We are all placed in a community, and several of us find ourselves in several of them, small and large. There’s your city and neighborhood. There’s your church body and smaller groups within the church. And then, there’s family—both extended and immediate. If you were or are in college, you know all about the challenges of living together in a residence hall, group of rooms and your room itself. All of these “communities” call us to live together with others who are not always like us, who don’t always have the same schedules, the same habits, priorities or desires as us. How can we come into a group with diversity and build toward unity to live in community? I think we have all asked this question at one time or another!
The Apostle Paul had the privilege of helping found the New Testament church—a new community in many locations, made up of a diversity of people—diverse in ethnicity, religious background, social status, giftedness, personalities, likes and dislikes. How in the world can such diversity be transformed into a unity that is a testimony of gospel grace?
He gives part of the answer in Ephesians 4:1–3, saying, “I . . . implore you to walk in a manner worthy of the calling with which you have been called, with all humility and gentleness, with patience, showing tolerance for one another in love, being diligent to preserve the unity of the Spirit in the bond of peace.” This is what I encouraged our discipleship group leaders at BJU with this past week. In this passage, Paul gives us five attitudes necessary for building community, and I attached to them a descriptive characteristic to help capture the attitude for our leaders in our context.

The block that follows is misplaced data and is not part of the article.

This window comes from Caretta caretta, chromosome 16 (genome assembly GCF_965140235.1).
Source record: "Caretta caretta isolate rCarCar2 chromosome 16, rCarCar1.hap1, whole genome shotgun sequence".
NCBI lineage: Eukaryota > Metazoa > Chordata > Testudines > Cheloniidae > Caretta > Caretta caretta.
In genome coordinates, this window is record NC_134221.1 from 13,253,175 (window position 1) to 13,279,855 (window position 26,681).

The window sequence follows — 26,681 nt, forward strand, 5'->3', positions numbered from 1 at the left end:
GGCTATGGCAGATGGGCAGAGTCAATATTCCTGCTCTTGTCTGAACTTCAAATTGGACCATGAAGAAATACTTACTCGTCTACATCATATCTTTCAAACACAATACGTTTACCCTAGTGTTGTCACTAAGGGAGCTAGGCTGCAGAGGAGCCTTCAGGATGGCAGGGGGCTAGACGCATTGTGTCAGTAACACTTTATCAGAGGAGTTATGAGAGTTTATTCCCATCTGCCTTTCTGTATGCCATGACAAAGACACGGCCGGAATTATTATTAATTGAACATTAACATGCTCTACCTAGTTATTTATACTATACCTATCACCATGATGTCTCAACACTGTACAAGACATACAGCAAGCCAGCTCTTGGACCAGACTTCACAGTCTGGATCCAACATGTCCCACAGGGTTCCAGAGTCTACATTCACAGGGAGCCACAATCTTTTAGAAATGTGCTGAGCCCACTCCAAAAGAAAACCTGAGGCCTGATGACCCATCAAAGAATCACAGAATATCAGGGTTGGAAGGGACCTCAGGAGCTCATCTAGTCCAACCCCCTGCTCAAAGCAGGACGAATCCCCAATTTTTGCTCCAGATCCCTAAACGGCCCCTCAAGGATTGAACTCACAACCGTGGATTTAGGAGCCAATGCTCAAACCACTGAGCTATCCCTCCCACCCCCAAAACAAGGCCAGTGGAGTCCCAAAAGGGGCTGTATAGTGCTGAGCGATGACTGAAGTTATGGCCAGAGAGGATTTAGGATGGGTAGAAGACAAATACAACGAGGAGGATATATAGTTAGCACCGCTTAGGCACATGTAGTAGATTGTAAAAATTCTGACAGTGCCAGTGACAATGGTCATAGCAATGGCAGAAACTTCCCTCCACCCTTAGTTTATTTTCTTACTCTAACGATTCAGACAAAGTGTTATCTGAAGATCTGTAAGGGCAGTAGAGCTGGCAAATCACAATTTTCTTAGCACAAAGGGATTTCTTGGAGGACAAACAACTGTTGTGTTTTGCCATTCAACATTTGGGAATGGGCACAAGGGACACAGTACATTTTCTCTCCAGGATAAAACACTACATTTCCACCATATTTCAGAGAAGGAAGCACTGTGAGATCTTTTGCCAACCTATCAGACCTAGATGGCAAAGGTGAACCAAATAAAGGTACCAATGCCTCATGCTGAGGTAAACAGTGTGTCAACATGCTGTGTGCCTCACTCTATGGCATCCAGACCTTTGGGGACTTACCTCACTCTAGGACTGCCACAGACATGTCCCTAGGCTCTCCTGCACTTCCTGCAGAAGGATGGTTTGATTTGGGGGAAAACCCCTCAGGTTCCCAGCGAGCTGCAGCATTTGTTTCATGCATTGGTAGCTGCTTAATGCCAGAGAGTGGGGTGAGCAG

First, we must have an attitude of humility as we compare ourselves to others in community. Paul knew how damaging pride and selfishness was for community building. He calls us to manifest servant leadership that reflects the mind of Christ in our communities.
Second, we must show an attitude of gentleness as we deal with others in community. This calls for the characteristic of exercising shepherding care with those in your group. When issues that could cause disunity arise, a gentle response makes things better, not worse.
Third, we exercise an attitude of patience when we are hurt by others. We know we live in a community of growing sinners, so we are to have the mindset of suffering long—with some people longer than others—as we minister to others and pray for the Spirit’s work in their life.
Fourth, we express an attitude of tolerance when others are resistant to change. It takes a commitment to sacrificial love to grant others the spiritual, emotional, physical and intellectual space to express themselves as we make adjustments for the sake of living or worshipping together.
Finally, we maintain an overarching desire for unity. Unity of the Spirit is what we strive toward, what we seek, and what we must value most. It becomes our superseding goal, and we continually remind our community of this goal.
With attitudes of humility, gentleness, patience and tolerance all maintained as we strive toward unity in the Spirit, we can see community built. And we can see all parts of the community we are in strengthened as we grow toward Christlikeness.
If you would like to see more about our leader training and discipleship emphasis, check out our website at www.bjustudentlife.com.